(Rick Egan | The Salt Lake Tribune) Wild horses of the Onaqui Wild Horse herd cavort near Simpson Springs on Wednesday, July 14, 2021.

By Philip Beck | The public forum

Scott Beckstead’s opinion piece in the October 3rd issue of the Salt Lake Tribune on the Bureau of Land Management’s wild horse management program is very disturbing. It does not consider or combine any of the legal management tasks of BLM that go beyond those of the horses. It rejects decisions and actions of professionals as gaslighting and lying. It makes misleading and false statements.

I have visited, camped, and hiked the area inhabited by the Onaqui herd. It seemed to me that a large part of the native ostrich grass vegetation in the valley floor has disappeared. The outbreak of grass and forage during the rainy seasons identified by Beckstead as an abundant source of food for the herd is primarily cheatgrass. Cheatgrass and most other annual vegetation are short lived and have little value over two or three weeks and only when the seasonal rains occur. If Beckstead has visited the area, I wonder if he examined or considered the condition of the vegetation cover, which, like the horses, is the responsibility of the BLM. And of course the two are closely related. He complains about the existence of commercial livestock farms. I hope he has read up on the legislative history and the requirements of the presence of cattle in the pasture in order to maintain the long-standing ranchers. Cattle grazing offers a variety of management options that can be used to improve the vegetative community. Such as expiry dates, pasture changes, removal in extreme weather conditions and others. Options that are usually not available when managing wild horses. Refraining from grazing cattle in order to promote the welfare of the wild horse herds is not a legal option for BLM.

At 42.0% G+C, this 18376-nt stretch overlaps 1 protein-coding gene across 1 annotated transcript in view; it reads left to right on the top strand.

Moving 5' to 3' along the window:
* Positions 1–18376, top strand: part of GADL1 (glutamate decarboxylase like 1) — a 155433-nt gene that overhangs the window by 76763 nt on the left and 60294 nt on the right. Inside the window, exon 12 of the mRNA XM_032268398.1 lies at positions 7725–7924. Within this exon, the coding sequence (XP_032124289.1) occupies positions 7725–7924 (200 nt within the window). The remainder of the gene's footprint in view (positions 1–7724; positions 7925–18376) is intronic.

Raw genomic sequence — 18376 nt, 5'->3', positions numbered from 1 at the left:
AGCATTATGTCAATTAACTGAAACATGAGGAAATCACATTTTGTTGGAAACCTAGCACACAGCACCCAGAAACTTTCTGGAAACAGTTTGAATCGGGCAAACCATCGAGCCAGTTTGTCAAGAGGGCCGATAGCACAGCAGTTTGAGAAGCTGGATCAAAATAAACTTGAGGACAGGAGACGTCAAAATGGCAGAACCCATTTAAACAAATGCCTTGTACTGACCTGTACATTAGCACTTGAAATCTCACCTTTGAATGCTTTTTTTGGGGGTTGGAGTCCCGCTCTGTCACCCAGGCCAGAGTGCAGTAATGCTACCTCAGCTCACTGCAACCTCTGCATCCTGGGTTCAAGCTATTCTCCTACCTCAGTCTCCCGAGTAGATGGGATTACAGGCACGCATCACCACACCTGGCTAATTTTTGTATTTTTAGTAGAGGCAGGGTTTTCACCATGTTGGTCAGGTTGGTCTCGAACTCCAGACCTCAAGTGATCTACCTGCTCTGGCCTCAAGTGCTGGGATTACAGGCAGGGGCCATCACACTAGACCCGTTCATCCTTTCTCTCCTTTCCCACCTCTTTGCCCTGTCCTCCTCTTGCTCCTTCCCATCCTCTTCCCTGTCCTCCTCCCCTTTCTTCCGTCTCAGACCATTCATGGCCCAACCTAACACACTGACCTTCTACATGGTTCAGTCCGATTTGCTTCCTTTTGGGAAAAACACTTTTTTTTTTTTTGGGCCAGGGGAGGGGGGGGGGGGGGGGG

Horses are not locals. They are displacing native animals such as elk, deer and antelopes. They are big, strong and destructive. They are not hunted by predators. They do not regulate population growth themselves due to environmental fluctuations. They are there around the clock. They are extremely resilient and will survive and multiply until the biotic environment is destroyed. During the winter of ’49 -’50, when hay was no longer available to feed horses, I saw them ate pastures, small trees, and eventually the stable itself.

Personally, I would much prefer the presence of native animal populations to that of horses. Regardless of my preferences or the preferences of others, horses have secured a place on public land due to legal regulations. The nature of the beast is such that its dealings with them must be careful and strict. It is critical to the preservation of the entire environment. Let’s work with professionals who don’t get in the way.

Philip Beck, Stansbury Park

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